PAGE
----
Additionally, occupational balance was significantly associated with anxiety and depression. OBI-Care OA (rs = 0.69, p ≤ 0.01), OBI-Care OC (rs = 0.68, p ≤ 0.01) and OBI-Care OR (rs = 0.61, p ≤ 0.01) were moderately associated with STADI anxiety. OBI-Care OA (rs = 0.61, p ≤ 0.01), OBI-Care OC (rs = 0.59, p ≤ 0.01) and OBI-Care OR (rs = 0.44, p ≤ 0.01) were moderately associated with STADI depression. This implied that a high satisfaction with occupational balance was associated with low levels of anxiety and depression.

Further significant associations were identified between occupational balance, stress, and caregiver burden. OBI-Care OA (rs = 0.64, p ≤ 0.01), OBI-Care OC (rs = 0.60, p ≤ 0.01) and OBI-Care OR (rs = 0.45, p ≤ 0.01) were moderately associated with RESTQ stress. OBI-Care OA (rs = 0.67, p ≤ 0.01), OBI-Care OC (rs = 0.63, p ≤ 0.01) and OBI-Care OR (rs = 0.55, p ≤ 0.01) were moderately associated with BSFC burden, indicating that a high satisfaction with occupational balance was related to a low level of stress and low caregiver burden.

Moreover, occupational balance was significantly associated with social support. OBI-Care OA (rs = − 0.56, p ≤ 0.01), OBI-Care OC (rs = − 0.49, p ≤ 0.01) and OBI-Care OR (rs = − 0.42, p ≤ 0.01) were moderately associated with SSQ social support. This means, that a high satisfaction with occupational balance was associated with high social support.

Occupational balance and comorbidity

There was no evidence for significant associations between caregivers’ occupational balance and comorbidity of the persons to be cared (Table 3).

Table 3 Spearman’s rank correlation coefficients occupational balance and comorbidity

Discussion

In this study we assessed occupational balance, subjective health and well-being of informal caregivers and determined associations between these variables. To our knowledge, this is the first study that focused on occupational balance of informal caregivers of persons aged ≥ 60, independent of a specific diagnosis.

In line with other studies, we identified restrictions in caregivers’ occupational balance, subjective health, and well-being. Yet (healthy) informal caregivers are essential for the health care sector, since they provide a high proportion of care for older persons. This unpaid care is not to be underestimated as it accounts for the greatest part of total care costs [14]. In the upcoming years, population ageing and the demand for informal care will progress and even accelerate [2, 3, 14]. Therefore, early detection of caregiver burden, such as restricted subjective health and well-being, is crucial to set interventions that prevent informal caregivers from getting overburdened and in need of care themselves [14].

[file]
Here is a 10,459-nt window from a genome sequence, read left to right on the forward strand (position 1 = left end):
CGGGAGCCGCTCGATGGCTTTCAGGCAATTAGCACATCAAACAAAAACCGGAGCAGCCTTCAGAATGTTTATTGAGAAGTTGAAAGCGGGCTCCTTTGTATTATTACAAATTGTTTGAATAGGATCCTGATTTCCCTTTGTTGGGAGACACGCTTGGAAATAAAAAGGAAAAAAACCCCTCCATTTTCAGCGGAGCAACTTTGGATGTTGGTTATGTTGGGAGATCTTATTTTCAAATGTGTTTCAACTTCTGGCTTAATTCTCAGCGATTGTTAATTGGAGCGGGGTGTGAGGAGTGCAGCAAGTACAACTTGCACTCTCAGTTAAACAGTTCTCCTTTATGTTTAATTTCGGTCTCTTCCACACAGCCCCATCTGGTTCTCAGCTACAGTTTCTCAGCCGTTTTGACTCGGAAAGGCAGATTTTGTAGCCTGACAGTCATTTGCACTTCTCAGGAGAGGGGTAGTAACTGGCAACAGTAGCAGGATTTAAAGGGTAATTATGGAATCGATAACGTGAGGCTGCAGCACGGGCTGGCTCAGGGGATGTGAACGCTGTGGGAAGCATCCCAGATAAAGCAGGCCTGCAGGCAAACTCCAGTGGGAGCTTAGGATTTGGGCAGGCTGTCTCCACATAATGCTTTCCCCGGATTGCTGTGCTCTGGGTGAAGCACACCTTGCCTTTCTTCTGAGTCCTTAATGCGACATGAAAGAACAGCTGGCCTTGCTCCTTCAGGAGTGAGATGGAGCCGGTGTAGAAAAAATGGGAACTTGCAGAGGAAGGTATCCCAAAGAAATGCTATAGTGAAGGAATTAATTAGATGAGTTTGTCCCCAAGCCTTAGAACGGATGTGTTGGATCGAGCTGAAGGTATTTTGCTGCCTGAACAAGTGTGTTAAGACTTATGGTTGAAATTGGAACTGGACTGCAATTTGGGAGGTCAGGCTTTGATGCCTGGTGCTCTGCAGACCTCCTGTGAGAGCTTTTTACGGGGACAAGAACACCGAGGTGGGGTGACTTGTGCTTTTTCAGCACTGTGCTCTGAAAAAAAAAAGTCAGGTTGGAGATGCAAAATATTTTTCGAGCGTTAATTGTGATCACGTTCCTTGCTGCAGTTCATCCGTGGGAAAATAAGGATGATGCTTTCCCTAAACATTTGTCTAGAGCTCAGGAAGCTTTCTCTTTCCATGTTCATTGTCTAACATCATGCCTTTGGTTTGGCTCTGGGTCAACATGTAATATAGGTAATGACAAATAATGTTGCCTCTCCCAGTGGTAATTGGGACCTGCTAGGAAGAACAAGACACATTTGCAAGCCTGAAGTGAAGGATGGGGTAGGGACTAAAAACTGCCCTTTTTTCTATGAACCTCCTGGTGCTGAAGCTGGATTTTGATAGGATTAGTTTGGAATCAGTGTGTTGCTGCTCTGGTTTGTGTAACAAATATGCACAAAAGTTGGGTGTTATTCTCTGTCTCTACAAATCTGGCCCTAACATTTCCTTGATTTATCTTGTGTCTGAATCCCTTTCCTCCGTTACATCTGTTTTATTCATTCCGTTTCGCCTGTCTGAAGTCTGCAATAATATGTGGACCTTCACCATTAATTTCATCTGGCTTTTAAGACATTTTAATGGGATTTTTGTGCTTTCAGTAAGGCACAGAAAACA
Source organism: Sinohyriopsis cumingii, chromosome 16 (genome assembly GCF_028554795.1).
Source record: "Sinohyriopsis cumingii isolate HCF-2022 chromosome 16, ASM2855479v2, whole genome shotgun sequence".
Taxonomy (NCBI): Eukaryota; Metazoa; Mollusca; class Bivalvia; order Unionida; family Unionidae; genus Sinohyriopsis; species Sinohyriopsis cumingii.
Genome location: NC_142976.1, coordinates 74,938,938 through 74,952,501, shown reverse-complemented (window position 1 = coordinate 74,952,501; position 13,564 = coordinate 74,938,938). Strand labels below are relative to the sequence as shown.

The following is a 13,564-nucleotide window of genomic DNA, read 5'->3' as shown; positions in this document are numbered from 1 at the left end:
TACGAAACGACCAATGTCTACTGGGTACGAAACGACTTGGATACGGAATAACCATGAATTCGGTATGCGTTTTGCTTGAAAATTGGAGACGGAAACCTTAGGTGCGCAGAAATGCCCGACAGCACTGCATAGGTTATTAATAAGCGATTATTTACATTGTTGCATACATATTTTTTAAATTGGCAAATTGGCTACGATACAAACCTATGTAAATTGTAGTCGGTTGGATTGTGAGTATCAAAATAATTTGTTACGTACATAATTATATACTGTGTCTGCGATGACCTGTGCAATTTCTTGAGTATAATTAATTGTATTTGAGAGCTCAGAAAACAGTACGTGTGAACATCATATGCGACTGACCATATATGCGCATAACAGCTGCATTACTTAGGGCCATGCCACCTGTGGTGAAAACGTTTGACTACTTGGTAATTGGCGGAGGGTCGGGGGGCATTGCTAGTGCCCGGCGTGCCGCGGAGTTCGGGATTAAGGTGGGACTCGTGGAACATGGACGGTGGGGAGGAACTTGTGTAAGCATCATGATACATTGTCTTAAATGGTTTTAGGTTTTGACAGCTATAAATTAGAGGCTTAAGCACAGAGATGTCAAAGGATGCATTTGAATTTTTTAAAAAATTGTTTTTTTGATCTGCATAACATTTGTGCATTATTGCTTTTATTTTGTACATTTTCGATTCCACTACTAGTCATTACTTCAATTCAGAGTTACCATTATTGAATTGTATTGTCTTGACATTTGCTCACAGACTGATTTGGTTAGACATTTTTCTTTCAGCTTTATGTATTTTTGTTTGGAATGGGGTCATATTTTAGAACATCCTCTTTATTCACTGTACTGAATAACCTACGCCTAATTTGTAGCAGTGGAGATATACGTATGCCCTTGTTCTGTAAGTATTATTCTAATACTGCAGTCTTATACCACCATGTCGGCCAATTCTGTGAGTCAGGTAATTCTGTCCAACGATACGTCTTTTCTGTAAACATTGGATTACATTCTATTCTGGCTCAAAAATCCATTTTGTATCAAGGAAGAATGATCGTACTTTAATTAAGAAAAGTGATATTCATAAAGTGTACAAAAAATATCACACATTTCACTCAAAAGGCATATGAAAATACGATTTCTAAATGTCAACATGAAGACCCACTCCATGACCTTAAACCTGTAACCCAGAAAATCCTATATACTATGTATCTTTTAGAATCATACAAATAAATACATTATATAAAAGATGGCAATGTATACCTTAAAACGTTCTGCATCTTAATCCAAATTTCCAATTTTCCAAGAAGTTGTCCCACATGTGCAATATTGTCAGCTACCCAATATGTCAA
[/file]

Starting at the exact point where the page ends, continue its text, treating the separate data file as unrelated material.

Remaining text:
In previous studies, occupational balance of healthy persons [19, 57, 58], informal caregivers [20, 32] and persons with various health conditions [17, 57, 59] was found to be associated with subjective health and well-being. The demonstrated associations between informal caregivers’ occupational balance, subjective health and well-being in our study support this existing evidence. Nevertheless, there is a lack of interventions to strengthen informal caregivers’ occupational balance that might also increase subjective health and well-being [30, 31].

To our knowledge, occupational balance of informal caregivers of older persons has not been investigated so far. Also, occupational balance of older persons who provide care to others has not been explored so far. However, associations between older persons occupational balance and determinants of health have been found previously. For example, a study on time use as an indicator of occupational balance found an association between a balanced amount of time use in work and leisure activities and well-being [21]. Another study found associations between occupational balance and quality of life in male nursing home residents [60] and another one between occupational balance, subjective health, quality of health and further determinants of health in community-dwelling adults [19].

Social and welfare services do commonly address the management and organization of informal care, related services and costs. Health care services typically focus on informal caregivers’ abilities to provide care. Even though, the awareness about the importance, health care services to improve caregivers' health and well-being are scarce. Based on the importance of occupational balance and its relation to health and well-being, caregivers’ occupational balance should be targeted within health care services. Occupational therapists are experts in occupational balance and set interventions to strengthen occupational balance [24]. Along with other studies on occupational balance [24, 25, 30] we agree on the need for more interventions to strengthen informal caregivers’ occupational balance, which could be delivered from occupational therapists.

As indicated in previous studies, informal caregivers’ occupational balance might not only have an impact on their own subjective health and well-being, but also on subjective health and well-being of the persons to be cared for [28, 34]. However, contrary to a study with informal caregivers of underaged persons [34], we could not identify significant associations between informal caregivers’ occupational balance and health conditions of the persons to be cared for. It must be considered that we focused on comorbidity of persons to be cared for exclusively. Associations between informal caregivers’ occupational balance and selected health conditions of persons to be cared for need to be investigated in further studies.

Strengths and limitations